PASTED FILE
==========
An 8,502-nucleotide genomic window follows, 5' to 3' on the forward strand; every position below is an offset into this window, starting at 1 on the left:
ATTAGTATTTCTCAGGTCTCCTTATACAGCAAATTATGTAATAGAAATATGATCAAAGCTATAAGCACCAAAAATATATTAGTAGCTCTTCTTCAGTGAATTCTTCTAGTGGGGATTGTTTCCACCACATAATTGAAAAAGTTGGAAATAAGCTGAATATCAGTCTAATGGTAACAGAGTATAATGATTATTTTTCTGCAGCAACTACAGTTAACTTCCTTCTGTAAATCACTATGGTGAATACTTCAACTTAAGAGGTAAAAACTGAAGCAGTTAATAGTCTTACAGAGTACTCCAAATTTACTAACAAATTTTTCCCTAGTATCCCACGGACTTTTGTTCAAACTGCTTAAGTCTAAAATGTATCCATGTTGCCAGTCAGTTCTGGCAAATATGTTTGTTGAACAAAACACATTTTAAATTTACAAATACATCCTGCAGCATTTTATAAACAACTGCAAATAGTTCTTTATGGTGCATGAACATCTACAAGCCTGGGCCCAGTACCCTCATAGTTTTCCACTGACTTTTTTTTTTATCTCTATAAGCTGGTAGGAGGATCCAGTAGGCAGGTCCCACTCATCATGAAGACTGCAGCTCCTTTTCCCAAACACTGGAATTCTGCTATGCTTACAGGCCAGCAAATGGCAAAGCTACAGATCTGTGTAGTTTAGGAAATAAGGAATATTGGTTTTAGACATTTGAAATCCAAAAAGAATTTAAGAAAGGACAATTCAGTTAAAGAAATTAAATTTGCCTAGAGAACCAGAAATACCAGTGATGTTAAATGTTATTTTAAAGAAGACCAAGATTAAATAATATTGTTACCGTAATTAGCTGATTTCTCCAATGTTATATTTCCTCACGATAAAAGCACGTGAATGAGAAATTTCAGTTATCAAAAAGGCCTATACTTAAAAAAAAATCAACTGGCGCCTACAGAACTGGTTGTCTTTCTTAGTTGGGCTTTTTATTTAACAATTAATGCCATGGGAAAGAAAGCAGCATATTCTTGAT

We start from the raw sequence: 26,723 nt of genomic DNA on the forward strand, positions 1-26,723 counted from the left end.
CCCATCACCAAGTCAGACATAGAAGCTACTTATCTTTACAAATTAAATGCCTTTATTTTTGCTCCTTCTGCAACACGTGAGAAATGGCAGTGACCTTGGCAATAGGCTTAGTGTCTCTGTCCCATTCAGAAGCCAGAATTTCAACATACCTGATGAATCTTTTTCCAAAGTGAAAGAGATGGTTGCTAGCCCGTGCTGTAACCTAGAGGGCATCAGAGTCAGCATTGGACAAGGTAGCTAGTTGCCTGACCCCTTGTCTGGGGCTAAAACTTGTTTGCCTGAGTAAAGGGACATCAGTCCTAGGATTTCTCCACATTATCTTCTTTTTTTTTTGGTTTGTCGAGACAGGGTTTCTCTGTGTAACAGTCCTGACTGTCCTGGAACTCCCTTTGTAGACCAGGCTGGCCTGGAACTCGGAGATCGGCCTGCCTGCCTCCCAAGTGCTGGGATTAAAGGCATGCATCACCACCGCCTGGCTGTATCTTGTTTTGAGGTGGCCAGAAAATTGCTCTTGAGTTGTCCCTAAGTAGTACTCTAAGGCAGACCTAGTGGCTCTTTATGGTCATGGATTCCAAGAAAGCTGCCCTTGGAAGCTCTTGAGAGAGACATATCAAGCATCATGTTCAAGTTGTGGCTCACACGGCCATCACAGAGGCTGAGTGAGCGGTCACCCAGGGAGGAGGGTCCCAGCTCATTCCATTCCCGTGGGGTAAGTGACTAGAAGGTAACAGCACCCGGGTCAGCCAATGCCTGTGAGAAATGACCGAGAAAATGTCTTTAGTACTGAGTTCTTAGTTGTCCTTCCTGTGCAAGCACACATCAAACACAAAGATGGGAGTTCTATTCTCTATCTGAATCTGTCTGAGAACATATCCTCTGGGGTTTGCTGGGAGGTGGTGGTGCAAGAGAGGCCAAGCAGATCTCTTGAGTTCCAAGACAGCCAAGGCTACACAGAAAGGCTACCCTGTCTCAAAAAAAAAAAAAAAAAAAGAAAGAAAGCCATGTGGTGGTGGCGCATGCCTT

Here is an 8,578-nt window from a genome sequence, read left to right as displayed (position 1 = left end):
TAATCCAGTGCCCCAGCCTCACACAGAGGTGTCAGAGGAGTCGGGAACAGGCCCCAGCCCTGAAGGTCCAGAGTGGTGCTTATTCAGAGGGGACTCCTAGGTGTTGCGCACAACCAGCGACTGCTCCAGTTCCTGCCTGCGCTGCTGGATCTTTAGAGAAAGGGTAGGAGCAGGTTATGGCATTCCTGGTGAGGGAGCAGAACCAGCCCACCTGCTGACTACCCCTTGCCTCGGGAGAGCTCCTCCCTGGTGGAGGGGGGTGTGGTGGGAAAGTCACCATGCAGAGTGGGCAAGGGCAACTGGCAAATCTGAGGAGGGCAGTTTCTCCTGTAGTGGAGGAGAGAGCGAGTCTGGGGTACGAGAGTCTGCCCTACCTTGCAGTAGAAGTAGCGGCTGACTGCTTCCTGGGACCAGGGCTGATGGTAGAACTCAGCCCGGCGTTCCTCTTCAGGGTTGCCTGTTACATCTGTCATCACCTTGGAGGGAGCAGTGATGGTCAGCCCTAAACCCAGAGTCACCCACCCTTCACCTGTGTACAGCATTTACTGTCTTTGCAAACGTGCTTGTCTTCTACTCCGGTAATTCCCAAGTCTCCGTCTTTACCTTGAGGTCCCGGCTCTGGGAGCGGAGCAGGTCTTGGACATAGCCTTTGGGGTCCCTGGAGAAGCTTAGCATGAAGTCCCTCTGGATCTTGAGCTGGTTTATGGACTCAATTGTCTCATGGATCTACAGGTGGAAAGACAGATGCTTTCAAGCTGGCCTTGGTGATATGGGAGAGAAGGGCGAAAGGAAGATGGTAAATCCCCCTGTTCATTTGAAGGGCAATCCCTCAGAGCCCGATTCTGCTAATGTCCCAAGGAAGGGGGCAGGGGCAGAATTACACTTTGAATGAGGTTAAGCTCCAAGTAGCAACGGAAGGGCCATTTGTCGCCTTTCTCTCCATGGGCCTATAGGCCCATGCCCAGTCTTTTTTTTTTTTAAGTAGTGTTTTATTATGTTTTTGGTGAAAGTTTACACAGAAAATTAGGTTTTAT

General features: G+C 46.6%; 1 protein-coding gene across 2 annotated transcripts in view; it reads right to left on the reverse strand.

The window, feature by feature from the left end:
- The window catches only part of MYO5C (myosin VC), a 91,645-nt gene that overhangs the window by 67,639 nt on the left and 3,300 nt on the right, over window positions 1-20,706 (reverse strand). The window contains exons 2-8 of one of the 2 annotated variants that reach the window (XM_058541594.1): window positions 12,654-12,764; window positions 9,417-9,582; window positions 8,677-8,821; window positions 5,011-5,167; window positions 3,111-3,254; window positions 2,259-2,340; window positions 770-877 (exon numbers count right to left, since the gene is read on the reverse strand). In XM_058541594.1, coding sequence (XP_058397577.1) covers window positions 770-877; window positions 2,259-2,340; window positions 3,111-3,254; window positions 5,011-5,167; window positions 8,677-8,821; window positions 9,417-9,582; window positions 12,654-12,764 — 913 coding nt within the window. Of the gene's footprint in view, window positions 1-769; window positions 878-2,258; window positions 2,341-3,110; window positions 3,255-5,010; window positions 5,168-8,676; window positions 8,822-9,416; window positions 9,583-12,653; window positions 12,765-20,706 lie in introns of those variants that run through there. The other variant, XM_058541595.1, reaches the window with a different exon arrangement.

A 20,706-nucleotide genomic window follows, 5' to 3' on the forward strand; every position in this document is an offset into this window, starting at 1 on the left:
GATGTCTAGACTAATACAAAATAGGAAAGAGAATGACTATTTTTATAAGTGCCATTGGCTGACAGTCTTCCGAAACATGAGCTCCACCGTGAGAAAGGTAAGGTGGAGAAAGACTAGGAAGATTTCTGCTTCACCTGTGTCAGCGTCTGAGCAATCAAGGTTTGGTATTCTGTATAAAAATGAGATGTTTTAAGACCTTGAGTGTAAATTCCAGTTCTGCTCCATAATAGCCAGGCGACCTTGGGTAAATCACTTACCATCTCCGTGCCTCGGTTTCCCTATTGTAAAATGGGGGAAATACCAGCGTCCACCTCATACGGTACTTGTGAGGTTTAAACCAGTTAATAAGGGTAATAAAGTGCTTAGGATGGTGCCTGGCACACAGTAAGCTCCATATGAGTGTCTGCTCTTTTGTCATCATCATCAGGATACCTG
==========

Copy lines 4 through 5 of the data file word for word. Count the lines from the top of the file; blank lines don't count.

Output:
CCCATCACCAAGTCAGACATAGAAGCTACTTATCTTTACAAATTAAATGCCTTTATTTTTGCTCCTTCTGCAACACGTGAGAAATGGCAGTGACCTTGGCAATAGGCTTAGTGTCTCTGTCCCATTCAGAAGCCAGAATTTCAACATACCTGATGAATCTTTTTCCAAAGTGAAAGAGATGGTTGCTAGCCCGTGCTGTAACCTAGAGGGCATCAGAGTCAGCATTGGACAAGGTAGCTAGTTGCCTGACCCCTTGTCTGGGGCTAAAACTTGTTTGCCTGAGTAAAGGGACATCAGTCCTAGGATTTCTCCACATTATCTTCTTTTTTTTTTGGTTTGTCGAGACAGGGTTTCTCTGTGTAACAGTCCTGACTGTCCTGGAACTCCCTTTGTAGACCAGGCTGGCCTGGAACTCGGAGATCGGCCTGCCTGCCTCCCAAGTGCTGGGATTAAAGGCATGCATCACCACCGCCTGGCTGTATCTTGTTTTGAGGTGGCCAGAAAATTGCTCTTGAGTTGTCCCTAAGTAGTACTCTAAGGCAGACCTAGTGGCTCTTTATGGTCATGGATTCCAAGAAAGCTGCCCTTGGAAGCTCTTGAGAGAGACATATCAAGCATCATGTTCAAGTTGTGGCTCACACGGCCATCACAGAGGCTGAGTGAGCGGTCACCCAGGGAGGAGGGTCCCAGCTCATTCCATTCCCGTGGGGTAAGTGACTAGAAGGTAACAGCACCCGGGTCAGCCAATGCCTGTGAGAAATGACCGAGAAAATGTCTTTAGTACTGAGTTCTTAGTTGTCCTTCCTGTGCAAGCACACATCAAACACAAAGATGGGAGTTCTATTCTCTATCTGAATCTGTCTGAGAACATATCCTCTGGGGTTTGCTGGGAGGTGGTGGTGCAAGAGAGGCCAAGCAGATCTCTTGAGTTCCAAGACAGCCAAGGCTACACAGAAAGGCTACCCTGTCTCAAAAAAAAAAAAAAAAAAAGAAAGAAAGCCATGTGGTGGTGGCGCATGCCTT

Here is an 8,578-nt window from a genome sequence, read left to right as displayed (position 1 = left end):